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Area 51... Anyone Wanna Carpool?

Updated: May 5, 2020


-“Storm Area 51, They Can’t Stop All of Us” was created by a publicly shared chain of events

-Social media and the Internet have throttled us into a state of hyperconnectivity

-Hyperconnectivity allows for validation of beliefs

The discovery that we are not alone in this universe would be the greatest discovery we’ve ever made as humans. The idea alone has sparked an endless curiosity that yearns for the experience of something “out of this world” (yeah I’m punny… what about it?).

Currently making its way through the cable news cycles is a Facebook group created anonymously called “Storm Area 51, They Can’t Stop All of Us”. The group’s title pretty much says it all. As I am writing this, there are currently 1.6 million Facebook users who say they’re attending the event September 20th at 3AM with another 1.2 million users who say they’re interested. There’s even a website for the event where you can buy an “I survived Area 51” T-shirt. The creation of this group might be anonymous, but I have a theory as to how and why it was created in the first place.

The event gained a lot of traction in the first week of July, but in the last year or two, some compelling extraterrestrial stories have surfaced and have been disseminated throughout online networks. I believe that the spark to this firestorm occurred about a month ago on June 20th when Joe Rogan had Bob Lazar on his podcast. Bob Lazar went on Joe Rogan’s podcast with Jeremy Corbell at the end of June, reviving the infamous Bob Lazar story from the 80s. The podcast received millions of views and directed people to Corbell’s film on Netflix. I believe that after people watched the film, convincing evidence fueled the audience so much so that a “Storm Area 51” event was then created on Facebook.

- Before we go any further, let me shed some context on the situation at hand. -

Bob and Joe got connected through Jeremy Corbell, a documentary filmmaker who made Bob Lazar: Area 51 & Flying Saucers which premiered on Netflix, December 8, 2018. After I watched the podcast episode, I immediately cued up Corbell’s film on Netflix. I’m not a betting man, but if I had to, I’d bet that at least 75% of the people who tuned in for the podcast did the exact same thing.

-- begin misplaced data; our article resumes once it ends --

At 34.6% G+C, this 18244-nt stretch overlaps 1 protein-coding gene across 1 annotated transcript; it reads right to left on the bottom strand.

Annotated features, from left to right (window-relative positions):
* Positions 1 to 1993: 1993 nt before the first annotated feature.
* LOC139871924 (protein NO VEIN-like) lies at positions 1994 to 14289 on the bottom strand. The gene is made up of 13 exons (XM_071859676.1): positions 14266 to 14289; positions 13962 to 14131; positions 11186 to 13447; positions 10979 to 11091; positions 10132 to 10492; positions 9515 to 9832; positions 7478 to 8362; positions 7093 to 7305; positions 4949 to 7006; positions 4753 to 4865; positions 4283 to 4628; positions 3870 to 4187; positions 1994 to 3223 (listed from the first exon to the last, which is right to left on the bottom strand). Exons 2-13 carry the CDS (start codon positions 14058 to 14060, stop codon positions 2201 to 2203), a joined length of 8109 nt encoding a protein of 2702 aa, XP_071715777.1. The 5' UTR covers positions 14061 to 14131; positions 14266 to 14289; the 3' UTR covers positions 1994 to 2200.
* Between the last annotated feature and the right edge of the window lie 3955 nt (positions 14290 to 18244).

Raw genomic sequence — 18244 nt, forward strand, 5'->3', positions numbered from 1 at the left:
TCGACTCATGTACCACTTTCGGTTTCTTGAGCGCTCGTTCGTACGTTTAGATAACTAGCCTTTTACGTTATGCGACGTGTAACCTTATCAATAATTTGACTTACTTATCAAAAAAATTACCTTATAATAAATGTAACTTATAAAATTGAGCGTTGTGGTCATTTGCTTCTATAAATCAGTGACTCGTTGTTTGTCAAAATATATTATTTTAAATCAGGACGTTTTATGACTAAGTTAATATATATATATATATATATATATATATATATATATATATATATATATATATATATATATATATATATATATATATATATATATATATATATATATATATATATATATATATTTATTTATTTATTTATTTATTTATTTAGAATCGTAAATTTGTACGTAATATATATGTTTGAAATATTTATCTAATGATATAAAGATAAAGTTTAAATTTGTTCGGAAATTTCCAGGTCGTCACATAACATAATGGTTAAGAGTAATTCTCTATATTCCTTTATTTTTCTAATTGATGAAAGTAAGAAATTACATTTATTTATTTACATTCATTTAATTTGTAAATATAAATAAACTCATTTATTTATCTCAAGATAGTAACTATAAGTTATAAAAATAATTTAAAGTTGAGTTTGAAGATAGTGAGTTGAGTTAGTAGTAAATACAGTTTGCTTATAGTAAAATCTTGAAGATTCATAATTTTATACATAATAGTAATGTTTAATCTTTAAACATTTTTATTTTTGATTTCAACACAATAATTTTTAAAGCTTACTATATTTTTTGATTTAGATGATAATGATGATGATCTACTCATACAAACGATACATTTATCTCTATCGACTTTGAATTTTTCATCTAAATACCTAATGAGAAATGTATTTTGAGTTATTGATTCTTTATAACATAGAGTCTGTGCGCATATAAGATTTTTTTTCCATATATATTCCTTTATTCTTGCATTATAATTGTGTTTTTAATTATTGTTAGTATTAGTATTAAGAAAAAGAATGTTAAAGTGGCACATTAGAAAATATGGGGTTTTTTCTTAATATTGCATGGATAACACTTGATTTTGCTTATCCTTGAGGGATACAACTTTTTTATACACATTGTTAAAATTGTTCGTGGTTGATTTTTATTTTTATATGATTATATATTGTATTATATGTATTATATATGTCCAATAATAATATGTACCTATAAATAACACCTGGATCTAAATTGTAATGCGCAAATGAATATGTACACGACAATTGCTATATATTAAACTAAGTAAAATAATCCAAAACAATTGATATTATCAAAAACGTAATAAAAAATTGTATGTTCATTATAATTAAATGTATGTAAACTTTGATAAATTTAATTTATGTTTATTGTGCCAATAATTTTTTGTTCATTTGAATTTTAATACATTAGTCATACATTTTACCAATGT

If you haven’t been following the Bob Lazar story, I strongly recommend catching up because it’s just flat out fascinating. But I’ll lay out some of the main details. Bob Lazar was a young post-graduate with promising talent as a physicist when he was offered a job at S-4, a US military base just outside Area 51. I can’t go into the whole story because it’s way too long, but more or less, Bob claimed he worked on alien technology that could emit its own gravitational field without any wired or hardware connections.

Eventually, Bob was let go from his job due to the volatile state that his marriage had developed into. He was also making matters worse when he started taking friends and his video camera out to the boundaries of the S-4 test site to document alien spacecraft tests which he knew happened regularly. Special ops quickly caught Bob and his friends but for some odd reason, they released all of them on the same night. Scared for his safety, Bob started getting into the public eye with TV interviews.

Bob Lazar explained to every TV host that these interviews were his insurance policy. Eventually, he was so well known that his disappearance would point directly to the US government. Like I said, Bob’s story is fascinating and Corbell’s film does a great job at telling that story.

About a week after seeing both the film and the podcast, I was looking on Netflix for another Bob Lazar-esque film and just so happened to stumble across another documentary called Unacknowledged, which was released 2 years ago on April 24, 2017. It, too, lays out evidence for similar crafts moving through the sky just as Bob Lazar had claimed. The film uses strong evidence such as video and unclassified documents that suggest the US government is hiding a huge discovery from the public.

We need to point out a crucial detail from all of this: immediate access to desired information. A few taps on the keys, a couple clicks of the mouse and BOOM… top secret government projects immediately exposed to the public. And social media is the perfect tool for disseminating this information across public networks. Once there were a few Bob Lazar memes seen floating around social media, it was pretty much a done deal that something like “Storm Area 51” would manifest itself.

Now, we see that there was a clear path taken to the creation of “Storm Area 51, They Can’t Stop All of Us” that was made possible only through the immediate access to seamless connectivity through social media and the Internet.

This is the power we now have. Anyone can make a social profile or “company” or event online. What’s amazing is that even just 50 years ago, we had no such opportunity. Fifty years ago, beliefs such as the belief that the US government has UFOs was easy discredit and dismiss due to a lack of connectivity. Today, you can post about beliefs such as these and find someone else halfway around the world who believes the same thing. Instead of thinking you’re the only crazy one, you now have a vast network where you can validate your beliefs.

Whether you believe in aliens or not, whether you even think the “Storm Area 51” event will take place or not, the one thing we can all agree to take away from this is that our current state of hyperconnectivity can unite and organize at least 1.6 million people who thought they were the only crazy ones.

McKendry Bade


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